SQL Injection on asp - Check website for vulnerability

Started by amitkedia, Jul 20, 2022, 01:05 AM

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amitkediaTopic starter

Good day,

I work as a web specialist at one company, recently the management gave the task to check our site for threats from intruders.
The site does not represent any value, the content that is on the site is updated very rarely. However, management has its own vision on this matter.
I understand that it would be wiser to entrust this matter to professionals.

As a result, the task is as follows, check the site for vulnerability. Immediately remembered sql injections. Looking for articles about this topic.  In my case, the site is written in asp. And the examples that are described in the article do not work in my case.

At the end, I decided to turn to the forum and ask for advice.

Website content currently includes the following:

windows server / IIS 7.0 / Database: MySQL / Managed by: Myphpadmin / pages written in asp.net

Dear forum users, tell me something useful, and to which direction should we move.

Thanks.
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Hitesh Patel

If injection goes into the server, then you can already find out what kind of server.
To approx. query to MySQL server SHOW VARIABLES. SHOW VARIABLES -> version.
But generally, in theory, yes, if you didn't find a hole, then you won't know what kind of database server engine it is.

It is necessary to select queries for injection with universal SQL keywords. But the important thing is to see the server's response, already by the response you can find out about the server engine DB.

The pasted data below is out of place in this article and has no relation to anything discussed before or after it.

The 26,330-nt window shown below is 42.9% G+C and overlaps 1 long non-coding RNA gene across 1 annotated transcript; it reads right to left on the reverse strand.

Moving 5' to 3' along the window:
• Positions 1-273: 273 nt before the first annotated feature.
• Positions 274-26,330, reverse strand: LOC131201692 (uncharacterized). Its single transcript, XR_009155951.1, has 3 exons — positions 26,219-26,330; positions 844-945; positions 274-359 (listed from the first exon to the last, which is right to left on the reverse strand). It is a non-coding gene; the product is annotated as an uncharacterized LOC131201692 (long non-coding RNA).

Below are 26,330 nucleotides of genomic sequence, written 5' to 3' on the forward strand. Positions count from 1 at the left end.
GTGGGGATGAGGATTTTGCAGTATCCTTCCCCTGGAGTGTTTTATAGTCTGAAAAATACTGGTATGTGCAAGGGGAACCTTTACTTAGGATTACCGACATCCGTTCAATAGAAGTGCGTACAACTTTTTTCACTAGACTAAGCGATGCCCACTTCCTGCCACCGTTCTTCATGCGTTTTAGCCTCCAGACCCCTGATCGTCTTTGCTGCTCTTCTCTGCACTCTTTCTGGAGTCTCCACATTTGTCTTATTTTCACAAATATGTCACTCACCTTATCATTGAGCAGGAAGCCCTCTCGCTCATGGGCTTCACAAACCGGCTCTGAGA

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miaedwards

The main way SQL injections appear is by entering parameter values directly into the request body (classic 1=1) works like this:

You receive from the client via HTTP the value (' OR 1=1 --)
In the code on the backup, you enter directly into the body of the request and get there NAME = " OR 1=1 ..
SQL parses the request, sees in it the condition for Name and check 1 =1, executes the code exactly as it is written in the request - returns all the strings to the attacker.
In SQL Server, this path is fixed by parameterizing queries. In the request text, only the parameter name is passed, not its value (WHERE Name = @Name). The parameter values themselves are passed separately, and at no point do they fit into the request text. Neither raw nor shielded.

SQL Server makes an execution plan based on the exact text of the query. Regardless of what will be passed to it as the @Name parameter, it will filter by the Name column. 1=1 cannot jump out of the parameter value and get into the query text in any way. And after drawing up the plan ("filter by Name"), at the time of execution of this plan, when passing through the table, the parameter value will be used, and only as a search string, and not as a Boolean expression.

PDO behaves in the same way in the case of non-emulated prepare. Escaping is only used in emulated mode (not a PHP developer, not sure how often it is used). The only difference is that in SQL Server, prepare and parameterization are separated. You can parameterize non-prepared queries, and vice versa.

EF uses parameterized queries internally, so it won't work to push SQL Injection through it. Something can go wrong only if you pull your self-written SQL procedures through EF, in which you will glue dynamic SQL from parameter values. But EF has nothing to do with it.
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